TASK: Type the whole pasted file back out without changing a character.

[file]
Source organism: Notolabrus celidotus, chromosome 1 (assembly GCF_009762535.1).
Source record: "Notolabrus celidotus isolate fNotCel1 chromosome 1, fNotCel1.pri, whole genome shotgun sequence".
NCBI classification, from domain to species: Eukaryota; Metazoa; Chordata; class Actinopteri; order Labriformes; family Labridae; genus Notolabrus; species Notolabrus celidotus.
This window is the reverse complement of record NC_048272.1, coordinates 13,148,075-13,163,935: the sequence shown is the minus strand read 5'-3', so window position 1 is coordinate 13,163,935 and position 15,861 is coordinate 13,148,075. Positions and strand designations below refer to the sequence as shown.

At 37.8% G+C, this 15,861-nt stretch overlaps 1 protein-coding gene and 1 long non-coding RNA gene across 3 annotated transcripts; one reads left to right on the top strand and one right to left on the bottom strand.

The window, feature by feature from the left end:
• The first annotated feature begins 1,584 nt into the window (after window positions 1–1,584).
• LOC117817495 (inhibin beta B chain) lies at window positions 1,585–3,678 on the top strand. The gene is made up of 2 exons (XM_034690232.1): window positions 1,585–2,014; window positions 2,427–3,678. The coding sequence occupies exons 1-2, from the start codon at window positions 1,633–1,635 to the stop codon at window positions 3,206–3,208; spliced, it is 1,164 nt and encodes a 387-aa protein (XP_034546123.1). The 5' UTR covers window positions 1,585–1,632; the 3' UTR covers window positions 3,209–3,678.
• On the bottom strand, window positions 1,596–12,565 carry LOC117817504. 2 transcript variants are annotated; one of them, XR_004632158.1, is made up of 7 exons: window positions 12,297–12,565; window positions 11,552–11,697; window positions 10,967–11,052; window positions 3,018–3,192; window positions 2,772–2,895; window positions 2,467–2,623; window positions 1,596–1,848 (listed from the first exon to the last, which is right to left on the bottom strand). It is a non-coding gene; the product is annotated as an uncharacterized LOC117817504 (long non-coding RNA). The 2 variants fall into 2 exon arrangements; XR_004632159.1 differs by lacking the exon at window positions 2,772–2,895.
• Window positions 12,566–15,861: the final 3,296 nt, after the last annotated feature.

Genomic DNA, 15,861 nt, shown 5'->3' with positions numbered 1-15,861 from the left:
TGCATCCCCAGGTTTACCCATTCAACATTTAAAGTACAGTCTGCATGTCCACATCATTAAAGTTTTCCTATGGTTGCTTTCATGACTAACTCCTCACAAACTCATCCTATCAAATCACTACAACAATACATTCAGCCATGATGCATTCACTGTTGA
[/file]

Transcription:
Source organism: Notolabrus celidotus, chromosome 1 (assembly GCF_009762535.1).
Source record: "Notolabrus celidotus isolate fNotCel1 chromosome 1, fNotCel1.pri, whole genome shotgun sequence".
NCBI classification, from domain to species: Eukaryota; Metazoa; Chordata; class Actinopteri; order Labriformes; family Labridae; genus Notolabrus; species Notolabrus celidotus.
This window is the reverse complement of record NC_048272.1, coordinates 13,148,075-13,163,935: the sequence shown is the minus strand read 5'-3', so window position 1 is coordinate 13,163,935 and position 15,861 is coordinate 13,148,075. Positions and strand designations below refer to the sequence as shown.

At 37.8% G+C, this 15,861-nt stretch overlaps 1 protein-coding gene and 1 long non-coding RNA gene across 3 annotated transcripts; one reads left to right on the top strand and one right to left on the bottom strand.

The window, feature by feature from the left end:
• The first annotated feature begins 1,584 nt into the window (after window positions 1–1,584).
• LOC117817495 (inhibin beta B chain) lies at window positions 1,585–3,678 on the top strand. The gene is made up of 2 exons (XM_034690232.1): window positions 1,585–2,014; window positions 2,427–3,678. The coding sequence occupies exons 1-2, from the start codon at window positions 1,633–1,635 to the stop codon at window positions 3,206–3,208; spliced, it is 1,164 nt and encodes a 387-aa protein (XP_034546123.1). The 5' UTR covers window positions 1,585–1,632; the 3' UTR covers window positions 3,209–3,678.
• On the bottom strand, window positions 1,596–12,565 carry LOC117817504. 2 transcript variants are annotated; one of them, XR_004632158.1, is made up of 7 exons: window positions 12,297–12,565; window positions 11,552–11,697; window positions 10,967–11,052; window positions 3,018–3,192; window positions 2,772–2,895; window positions 2,467–2,623; window positions 1,596–1,848 (listed from the first exon to the last, which is right to left on the bottom strand). It is a non-coding gene; the product is annotated as an uncharacterized LOC117817504 (long non-coding RNA). The 2 variants fall into 2 exon arrangements; XR_004632159.1 differs by lacking the exon at window positions 2,772–2,895.
• Window positions 12,566–15,861: the final 3,296 nt, after the last annotated feature.

Genomic DNA, 15,861 nt, shown 5'->3' with positions numbered 1-15,861 from the left:
TGCATCCCCAGGTTTACCCATTCAACATTTAAAGTACAGTCTGCATGTCCACATCATTAAAGTTTTCCTATGGTTGCTTTCATGACTAACTCCTCACAAACTCATCCTATCAAATCACTACAACAATACATTCAGCCATGATGCATTCACTGTTGA